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4 common targets for organ-specific autoimmunity (with examples)
- thyroid: Grave's disease, Hashimoto's thryroiditis
- stomach: pernicious anaemia
- pancrease: T1D
what makes the common targets for organ-specific autoimmunity common? (2)
- well vascularised
- make organ specific proteins
3 non-organ specific targets for autoimmunity (with examples)
- skin: scleroderma
- kidney: SLE (systemic lupus erythematosis)
- joints: RA
3 general mechanisms of autoimmune pathology
- immune complex
- t cell
Autoantibodies: 5 examples
- Her Royal Majesty GG
- Grave's disease: to TSH receptor: hyperthryoidism (bulging eyes, nervousness, heat intolerance
- Myasthenia Gravis: to ACh receptor: downregulation of AchR: muscle weakness
- Rheumatic fever:
- Haemolytic anaemia: to Rh blood group antigens: RBC destruction
- Goodpasture's syndrome: to collagen type IV: glomerulonephritis
Explain the problem with 'immune complex mediated' autoimmunity
- Deposition in tissues
- Depletion of complement
How are immune complexes normally removed?
Complement binds antigen. IgM binds to C3bR on RBCs. Transport to liver and spleen for destruction by macrophages.
2 examples of immune complex mediated autoimmunity
- SLE: Systemic lupus erythematosus: anti-cytoplasmic and anti-nuclear antibodies: complement depletion. Butterfly rash on face, glomerulonephritis, vasculitis, arthritis. Complement deficiencies that impair immune clearance (Eg C1, C2, C4) are predisposing.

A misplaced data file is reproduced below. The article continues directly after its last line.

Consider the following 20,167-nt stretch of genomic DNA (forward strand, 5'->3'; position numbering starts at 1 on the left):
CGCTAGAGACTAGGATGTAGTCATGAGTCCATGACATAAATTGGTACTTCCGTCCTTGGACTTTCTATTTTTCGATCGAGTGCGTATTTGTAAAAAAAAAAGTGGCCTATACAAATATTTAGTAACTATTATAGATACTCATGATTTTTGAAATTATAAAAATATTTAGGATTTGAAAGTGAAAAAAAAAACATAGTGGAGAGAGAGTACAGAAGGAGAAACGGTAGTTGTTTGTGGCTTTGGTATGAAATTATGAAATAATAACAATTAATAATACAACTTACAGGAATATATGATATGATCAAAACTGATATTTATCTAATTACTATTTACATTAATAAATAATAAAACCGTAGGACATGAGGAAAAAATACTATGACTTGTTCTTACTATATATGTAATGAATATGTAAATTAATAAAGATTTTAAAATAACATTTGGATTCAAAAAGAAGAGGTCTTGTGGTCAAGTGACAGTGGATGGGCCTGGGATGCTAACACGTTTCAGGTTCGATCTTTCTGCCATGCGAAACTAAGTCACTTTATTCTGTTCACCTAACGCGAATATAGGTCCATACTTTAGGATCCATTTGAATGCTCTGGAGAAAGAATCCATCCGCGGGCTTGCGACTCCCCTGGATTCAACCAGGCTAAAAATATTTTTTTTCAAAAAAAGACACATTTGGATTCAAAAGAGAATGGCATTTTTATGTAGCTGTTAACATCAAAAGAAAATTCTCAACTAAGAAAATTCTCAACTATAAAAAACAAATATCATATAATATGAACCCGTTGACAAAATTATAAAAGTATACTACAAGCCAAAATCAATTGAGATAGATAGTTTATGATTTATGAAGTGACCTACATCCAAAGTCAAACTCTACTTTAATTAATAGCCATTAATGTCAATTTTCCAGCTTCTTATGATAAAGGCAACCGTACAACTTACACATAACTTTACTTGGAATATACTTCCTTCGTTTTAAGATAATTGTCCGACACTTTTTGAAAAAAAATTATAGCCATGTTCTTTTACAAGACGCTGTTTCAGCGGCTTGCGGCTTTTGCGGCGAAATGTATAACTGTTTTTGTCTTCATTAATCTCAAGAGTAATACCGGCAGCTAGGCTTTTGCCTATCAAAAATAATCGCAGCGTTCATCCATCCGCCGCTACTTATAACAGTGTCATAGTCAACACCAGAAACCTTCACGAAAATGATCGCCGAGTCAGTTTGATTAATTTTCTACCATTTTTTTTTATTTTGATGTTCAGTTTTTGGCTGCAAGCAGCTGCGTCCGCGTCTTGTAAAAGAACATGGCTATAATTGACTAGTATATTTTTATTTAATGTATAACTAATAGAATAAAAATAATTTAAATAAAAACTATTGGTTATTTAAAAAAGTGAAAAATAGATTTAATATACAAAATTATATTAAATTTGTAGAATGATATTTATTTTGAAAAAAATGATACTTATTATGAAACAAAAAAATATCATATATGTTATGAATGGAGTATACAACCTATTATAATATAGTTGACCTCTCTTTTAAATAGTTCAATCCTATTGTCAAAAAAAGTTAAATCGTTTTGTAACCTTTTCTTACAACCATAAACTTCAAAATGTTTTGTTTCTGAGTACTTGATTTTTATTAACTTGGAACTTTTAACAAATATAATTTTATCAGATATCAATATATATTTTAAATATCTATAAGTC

- SBE: Subacute bacterial endocarditis: to bacterial antigens: endocarditis, glomerulonephritis
4 mechanisms of damage with T cell mediated autoimmunity
- CTL mediated destruction
- Macrophage activation
- TNF-alpha mediated destruction
- Induction of apoptosis by Fas ligand
3 examples of T cell mediated autoimmunity
- Mr T
- RA: to synovial joint antigens: joint inflammation and destruction
- MS: to myelin basic protein proteolipoprotein: brain degeneration, paralysis
- T1D: to pancreatic beta cells
Exp for T cell mediated autoimmunity
- Infect mouse with MBP and CFA. It gets EAE (experimental autoimmune encephalomyelitis). Isolate T cells with receptors specific for MBP. Inject these into a healthy mouse. They all get EAE, most die.
- Because the T cells attack self MBP.
Most important genetic risk factor for autoimmune disease
2 examples of HLA allotypes associated with autoimmune diseases...
- HLA-27 for ankylodising spondylosis (90x) and Goodpasture's syndrome (10x)
- HLA-DR2 for Goodpasture's (16x)
example of amino acid chain conferring susceptibility to an autoimmune disease
- Position 57 in HLA-DQbeta
- asp is protective (charged, forms electrostatic attractions)
- ser/ala/val is susceptible (hydrophobic)
- affects binding of diabetogenic peptides?
2 factors other than genetic which can alter susceptibility to autoimmune disease (with examples)
percentage contributions to susceptibility to T1D
- 50% environment
- 25% HLA
- 25%? other genes?
2 triggers of autoimmunity
- Release of sequestered antigen: eg autoimmune sympathetic opthalmia - damage to one eye leads to attack of the other
- T cell tolerance bypass: in 3 ways
- Molecular mimickry: pathogen epitope similar to self epitope
- Inflammation: activates pAPCs: may activate anergic autoreactive T cells
- Modification: neoantigen eg pathogen binding to self
2 types of animal models of autoimmunity
- Spontaneous: genetic inbreeding eg Ob mouse
- Induced: eg injecting with MBP and CFA to produce EAE (Experimental autoimmune encephalmyelitis)
3 drug types for autoimmune diseases
- organ specific: thryoxine for Grave's disease
- immunosuppressive (blunt!): cyclosporin, rapamycin, steroids
- anti-TNF etc
Role of Th17 cells
Produce IL17. Recruit neutrophils to sites of infection.
Role of Tfh cells
Activate B cells in B cell follicles.
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